When you leave the clinic, your doctor will give you materials to rinse the surgical site with. Rinsing helps prevent bacterial buildup and improves wound healing. Follow the directions given carefully and don’t swish or spit the liquid. Instead, lean over the sink and let it flow out of your mouth.

Following your post-op directions exactly will help prevent healing problems, like dry-socket.

As your pain lessens, work on reducing your usage of pain medications. While the medicines your doctor gave you are safe to use for surgical recovery, they can be habit-forming and have side effects when used over time. Hot and cold compresses are great options for non-pharmaceutical pain relief.

You may feel more comfortable eating soft foods on day two, but you can begin to get back to your regular diet in the following days.

Day Three

If you didn’t feel better on day two, you should wake up on day three and feel significantly better. However, “should” is objective: bodies heal at their own pace.

It’s safe to return to your normal diet on day three, as long as you avoid things like nuts, popcorn, and hard candy, which can get stuck in your wound. You can also return to your normal oral health regimen, taking care to avoid brushing or flossing over the surgery site.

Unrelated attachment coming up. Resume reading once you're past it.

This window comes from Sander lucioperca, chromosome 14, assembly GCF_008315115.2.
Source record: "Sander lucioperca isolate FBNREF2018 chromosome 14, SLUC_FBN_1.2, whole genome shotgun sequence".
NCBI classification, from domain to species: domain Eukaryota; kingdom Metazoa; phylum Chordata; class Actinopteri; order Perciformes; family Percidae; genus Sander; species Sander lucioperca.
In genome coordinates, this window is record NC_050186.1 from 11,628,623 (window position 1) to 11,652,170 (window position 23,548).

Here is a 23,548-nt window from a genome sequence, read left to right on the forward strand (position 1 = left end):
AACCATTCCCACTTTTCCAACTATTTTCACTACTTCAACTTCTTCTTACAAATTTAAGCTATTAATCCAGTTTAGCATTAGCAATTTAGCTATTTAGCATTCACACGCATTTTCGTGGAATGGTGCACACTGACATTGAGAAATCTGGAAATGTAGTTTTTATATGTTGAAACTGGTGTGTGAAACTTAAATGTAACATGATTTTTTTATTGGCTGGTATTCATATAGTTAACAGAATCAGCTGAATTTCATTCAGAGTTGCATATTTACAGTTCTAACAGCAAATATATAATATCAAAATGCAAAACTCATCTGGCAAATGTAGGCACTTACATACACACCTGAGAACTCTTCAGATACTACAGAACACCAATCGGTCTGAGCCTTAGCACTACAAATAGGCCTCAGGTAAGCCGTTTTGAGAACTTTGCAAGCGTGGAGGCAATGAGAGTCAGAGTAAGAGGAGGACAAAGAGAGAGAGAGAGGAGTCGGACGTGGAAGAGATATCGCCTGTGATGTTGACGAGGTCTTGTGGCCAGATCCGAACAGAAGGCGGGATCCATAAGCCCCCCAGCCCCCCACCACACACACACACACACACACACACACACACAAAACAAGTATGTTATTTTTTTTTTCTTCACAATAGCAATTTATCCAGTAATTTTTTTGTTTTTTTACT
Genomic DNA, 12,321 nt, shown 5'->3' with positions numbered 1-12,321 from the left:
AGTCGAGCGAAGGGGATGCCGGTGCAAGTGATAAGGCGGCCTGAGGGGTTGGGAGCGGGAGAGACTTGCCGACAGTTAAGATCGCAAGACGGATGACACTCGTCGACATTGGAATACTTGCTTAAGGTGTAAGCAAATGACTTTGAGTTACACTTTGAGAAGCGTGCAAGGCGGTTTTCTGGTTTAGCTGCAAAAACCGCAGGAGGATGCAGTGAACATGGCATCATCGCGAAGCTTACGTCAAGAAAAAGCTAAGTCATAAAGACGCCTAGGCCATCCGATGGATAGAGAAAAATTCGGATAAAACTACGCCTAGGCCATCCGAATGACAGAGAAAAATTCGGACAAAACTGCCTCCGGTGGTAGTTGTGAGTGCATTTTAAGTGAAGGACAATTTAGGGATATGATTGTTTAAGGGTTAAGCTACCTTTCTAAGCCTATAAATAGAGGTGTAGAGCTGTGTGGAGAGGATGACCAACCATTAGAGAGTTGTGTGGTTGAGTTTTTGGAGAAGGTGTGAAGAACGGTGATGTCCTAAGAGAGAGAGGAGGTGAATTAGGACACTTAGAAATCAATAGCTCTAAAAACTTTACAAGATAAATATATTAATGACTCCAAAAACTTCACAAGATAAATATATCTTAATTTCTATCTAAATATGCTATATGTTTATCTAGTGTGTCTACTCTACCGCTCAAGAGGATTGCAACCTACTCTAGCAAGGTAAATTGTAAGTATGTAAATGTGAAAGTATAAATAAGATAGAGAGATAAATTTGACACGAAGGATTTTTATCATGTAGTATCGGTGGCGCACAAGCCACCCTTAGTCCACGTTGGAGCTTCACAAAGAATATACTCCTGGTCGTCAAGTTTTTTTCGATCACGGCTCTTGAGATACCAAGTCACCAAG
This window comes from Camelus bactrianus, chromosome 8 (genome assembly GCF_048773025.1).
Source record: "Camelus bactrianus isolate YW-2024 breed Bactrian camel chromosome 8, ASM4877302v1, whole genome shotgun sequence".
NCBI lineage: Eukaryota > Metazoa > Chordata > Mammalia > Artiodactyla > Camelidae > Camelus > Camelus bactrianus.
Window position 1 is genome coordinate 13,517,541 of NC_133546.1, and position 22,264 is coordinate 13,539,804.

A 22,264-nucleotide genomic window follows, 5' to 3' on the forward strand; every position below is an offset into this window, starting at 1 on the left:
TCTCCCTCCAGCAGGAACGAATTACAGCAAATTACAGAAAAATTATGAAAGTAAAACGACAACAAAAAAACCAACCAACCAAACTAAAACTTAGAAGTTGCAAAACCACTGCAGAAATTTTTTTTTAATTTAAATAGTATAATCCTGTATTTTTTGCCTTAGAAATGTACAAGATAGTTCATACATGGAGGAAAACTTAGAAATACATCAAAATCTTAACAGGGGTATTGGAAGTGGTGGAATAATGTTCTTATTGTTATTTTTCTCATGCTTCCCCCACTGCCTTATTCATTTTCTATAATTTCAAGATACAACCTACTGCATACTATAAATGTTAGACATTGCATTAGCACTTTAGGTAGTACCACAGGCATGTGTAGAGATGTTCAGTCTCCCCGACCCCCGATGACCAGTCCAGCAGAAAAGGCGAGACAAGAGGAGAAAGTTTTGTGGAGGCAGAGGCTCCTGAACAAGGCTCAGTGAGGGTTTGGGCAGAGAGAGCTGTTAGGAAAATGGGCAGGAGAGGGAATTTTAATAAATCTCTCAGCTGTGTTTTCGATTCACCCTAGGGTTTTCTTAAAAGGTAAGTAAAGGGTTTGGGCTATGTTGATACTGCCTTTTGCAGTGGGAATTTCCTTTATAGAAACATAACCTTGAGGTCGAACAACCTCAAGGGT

Continue your rinsing regimen and call the clinic if anything feels off. If something’s worrying you, we want to know. We’re here for you!

Healing from Your Wisdom Teeth Removal

Things should start returning to normal after day three. Many people can switch to over-the-counter pain killers if they haven’t already, as the pain and swelling go down.

You’ll have a post-op checkup within the first week of surgery, where your surgeon will make sure you’re healing well.

We hope this guide on what to expect after a wisdom teeth removal procedure sets your nerves at ease. We’ve been in practice since 2006 and love serving patients at both of our Kentucky locations.

For more resources, including surgical instruction, check out our website and our services list here.